Climate Change and Archeology

by Alejandro Sandell-Gandara

Adam Johnson describes how archeologists are observing tsunami surges as a way to predict the impact of rising sea levels on archeological sites. In 2011 the 9.0 magnitude Tohoku earthquake created a tsunami that caused damage to Japan and communities across the pacific. The costal archaeological sites at Pu’uhonua o Honaunau National Historical Park on Hawai’i were affected by the tsunami.

The Pu’uhonua archaeological site in the coast of Kona is significant due to its ceremonial complex. On the site there is the Hale o Keawe temple which served as a royal mausoleum. The site is located on the coast line and surrounded by a stone wall to the east and south. The site has been excavated by several archeologists and determined to be originally related to chief Ehu-kai-milano in the 1500s. In the 1600s, Umi-a-Liloa built the stone wall around the site. An analysis and excavation of the bedrock shoreline shows evidence of activities such as dyeing of fishnets, processing seaweed, and pounding fish bait.

Tsunamis, hurricanes, and high surf caused damage to this site. The first documented tsunami occurred in 1819; a two-meter-high wave caused by a submarine fault in Chile struck the archeological site from the northwest, filled the royal fishponds with stones and sand, and broke down the northern part of the stone wall. Since 1900, twenty-four tsunamis have been recorded in Hawai’i with eleven causing significant damage.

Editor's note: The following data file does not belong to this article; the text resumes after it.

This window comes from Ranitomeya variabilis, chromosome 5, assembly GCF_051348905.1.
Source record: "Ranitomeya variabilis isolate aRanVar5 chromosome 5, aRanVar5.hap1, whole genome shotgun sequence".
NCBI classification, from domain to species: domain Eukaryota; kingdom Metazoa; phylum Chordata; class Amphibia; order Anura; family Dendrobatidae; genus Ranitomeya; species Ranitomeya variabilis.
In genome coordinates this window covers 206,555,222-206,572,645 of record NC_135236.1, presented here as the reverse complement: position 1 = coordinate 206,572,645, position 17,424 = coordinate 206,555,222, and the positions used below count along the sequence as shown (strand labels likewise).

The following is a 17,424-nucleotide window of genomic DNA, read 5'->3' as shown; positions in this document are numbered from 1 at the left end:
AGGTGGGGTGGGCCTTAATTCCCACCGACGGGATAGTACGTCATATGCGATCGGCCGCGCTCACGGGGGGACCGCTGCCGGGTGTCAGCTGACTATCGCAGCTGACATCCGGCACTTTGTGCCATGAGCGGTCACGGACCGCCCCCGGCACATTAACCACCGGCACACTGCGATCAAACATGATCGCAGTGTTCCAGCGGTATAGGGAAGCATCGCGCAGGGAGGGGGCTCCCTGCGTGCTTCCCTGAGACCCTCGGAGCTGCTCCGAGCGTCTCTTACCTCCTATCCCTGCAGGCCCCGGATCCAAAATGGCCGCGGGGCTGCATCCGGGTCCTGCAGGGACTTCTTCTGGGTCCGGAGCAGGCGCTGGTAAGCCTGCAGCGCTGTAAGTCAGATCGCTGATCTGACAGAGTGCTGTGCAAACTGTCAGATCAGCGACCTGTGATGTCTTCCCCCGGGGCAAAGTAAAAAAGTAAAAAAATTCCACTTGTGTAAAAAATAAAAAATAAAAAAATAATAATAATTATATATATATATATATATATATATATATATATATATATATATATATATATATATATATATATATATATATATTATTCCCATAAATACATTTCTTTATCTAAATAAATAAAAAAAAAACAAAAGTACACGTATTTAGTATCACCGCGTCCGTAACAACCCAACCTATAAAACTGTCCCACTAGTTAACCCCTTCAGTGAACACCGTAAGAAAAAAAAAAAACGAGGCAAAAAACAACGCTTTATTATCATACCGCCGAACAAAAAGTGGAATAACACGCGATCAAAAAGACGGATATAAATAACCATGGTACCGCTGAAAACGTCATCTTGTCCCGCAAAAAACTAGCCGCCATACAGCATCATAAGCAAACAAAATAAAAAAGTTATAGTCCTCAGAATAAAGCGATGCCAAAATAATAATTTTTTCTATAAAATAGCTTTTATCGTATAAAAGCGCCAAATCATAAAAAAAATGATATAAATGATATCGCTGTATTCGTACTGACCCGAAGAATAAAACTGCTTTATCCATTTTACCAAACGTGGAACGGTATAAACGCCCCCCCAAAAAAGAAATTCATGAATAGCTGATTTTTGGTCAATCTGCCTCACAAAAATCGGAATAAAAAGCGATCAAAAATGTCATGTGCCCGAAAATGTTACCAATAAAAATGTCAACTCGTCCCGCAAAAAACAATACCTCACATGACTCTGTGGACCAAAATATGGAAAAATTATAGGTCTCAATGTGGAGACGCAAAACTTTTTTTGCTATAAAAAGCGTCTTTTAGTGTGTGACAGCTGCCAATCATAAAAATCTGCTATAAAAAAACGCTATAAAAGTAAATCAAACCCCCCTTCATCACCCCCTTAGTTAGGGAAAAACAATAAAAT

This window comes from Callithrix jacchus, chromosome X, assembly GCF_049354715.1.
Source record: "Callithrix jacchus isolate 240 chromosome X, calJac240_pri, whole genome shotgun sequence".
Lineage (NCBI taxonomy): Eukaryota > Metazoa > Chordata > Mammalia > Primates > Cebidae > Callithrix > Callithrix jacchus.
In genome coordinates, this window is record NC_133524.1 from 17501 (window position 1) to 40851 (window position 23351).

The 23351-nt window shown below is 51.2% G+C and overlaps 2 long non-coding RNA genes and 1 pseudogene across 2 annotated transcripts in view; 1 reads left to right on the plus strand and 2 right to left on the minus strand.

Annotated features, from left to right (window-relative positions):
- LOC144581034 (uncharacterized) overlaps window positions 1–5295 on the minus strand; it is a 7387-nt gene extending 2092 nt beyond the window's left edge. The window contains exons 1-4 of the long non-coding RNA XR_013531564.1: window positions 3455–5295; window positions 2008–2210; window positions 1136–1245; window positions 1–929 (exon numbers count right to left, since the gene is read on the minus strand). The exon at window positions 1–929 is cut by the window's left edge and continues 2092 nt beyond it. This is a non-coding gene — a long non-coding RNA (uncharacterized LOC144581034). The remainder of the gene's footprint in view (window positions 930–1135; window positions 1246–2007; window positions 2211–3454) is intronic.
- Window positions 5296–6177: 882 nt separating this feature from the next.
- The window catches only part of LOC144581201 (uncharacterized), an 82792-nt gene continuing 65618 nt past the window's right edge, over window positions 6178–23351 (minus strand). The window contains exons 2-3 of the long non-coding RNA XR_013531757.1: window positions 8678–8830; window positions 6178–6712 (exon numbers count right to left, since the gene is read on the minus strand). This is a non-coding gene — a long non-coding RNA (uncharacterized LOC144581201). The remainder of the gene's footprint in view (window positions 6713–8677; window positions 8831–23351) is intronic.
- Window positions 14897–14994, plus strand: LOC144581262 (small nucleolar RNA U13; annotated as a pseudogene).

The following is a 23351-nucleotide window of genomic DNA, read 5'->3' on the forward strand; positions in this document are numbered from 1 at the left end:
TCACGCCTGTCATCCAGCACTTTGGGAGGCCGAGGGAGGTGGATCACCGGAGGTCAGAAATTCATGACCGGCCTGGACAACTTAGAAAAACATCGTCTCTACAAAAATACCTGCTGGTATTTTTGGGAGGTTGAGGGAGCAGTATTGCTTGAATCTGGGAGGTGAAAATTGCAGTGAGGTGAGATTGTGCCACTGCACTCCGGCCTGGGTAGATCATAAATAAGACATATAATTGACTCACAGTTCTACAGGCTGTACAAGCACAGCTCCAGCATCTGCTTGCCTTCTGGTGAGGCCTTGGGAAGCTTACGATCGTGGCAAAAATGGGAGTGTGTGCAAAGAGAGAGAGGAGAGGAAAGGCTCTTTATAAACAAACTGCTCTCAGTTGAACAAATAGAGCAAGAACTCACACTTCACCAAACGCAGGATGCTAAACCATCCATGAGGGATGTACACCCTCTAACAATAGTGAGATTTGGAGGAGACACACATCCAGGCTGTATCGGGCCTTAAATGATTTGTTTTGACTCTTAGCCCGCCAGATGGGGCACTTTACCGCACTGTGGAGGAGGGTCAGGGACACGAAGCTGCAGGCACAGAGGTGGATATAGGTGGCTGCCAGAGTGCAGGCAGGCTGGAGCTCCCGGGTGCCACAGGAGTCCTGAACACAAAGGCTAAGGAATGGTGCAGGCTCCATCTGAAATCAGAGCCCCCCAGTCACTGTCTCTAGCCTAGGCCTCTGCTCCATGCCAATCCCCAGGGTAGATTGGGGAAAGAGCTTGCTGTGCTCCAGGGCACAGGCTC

In 1992, hurricane Iniki struck Hawai’i and caused 143 mph winds and water levels thirty feet above normal. The hurricane damaged the archaeological site by destroying structures and removing surface sand and sediments.

The damage caused by rising sea levels, hurricanes, and tsunamis can be analyzed and used to predict the effects of climate change. The destruction caused by these natural disasters confirm that climate change would cause major damage to archeological sites in coastal areas.

Adam Johnson, Lisa Marrack & Sara Dolan (2015) Threats to Coastal Archaeological Sites and the Effects of Future Climate Change: Impacts of the 2011 Tsunami and an Assessment of Future Sea-Level Rise at Hōnaunau, Hawai’i, The Journal of Island and Coastal Archaeology, 10:2, 232-252, DOI: 10.1080/15564894.2014.980472

 

The Economy of Climate Change

by Alejandro Sandell-Gandara

In “Economists: Climate Change is Going to Cost a Lot More than Previously Thought”, Chelsea Harvey analyses a survey published by New York University School of Law’s Institute for Policy Integrity. The survey report shows answers from more than 300 experts on how climate change is impacting the world economy.

The survey asked economists a series of questions including when and how the economy will be influenced by climate change and how Unites States policy can influence international action. The report also compared the results to those from a survey conducted on the American public by MIT. Continue reading

Possible Solutions to Fund Climate Infrastructure

by Charlotte Morrissey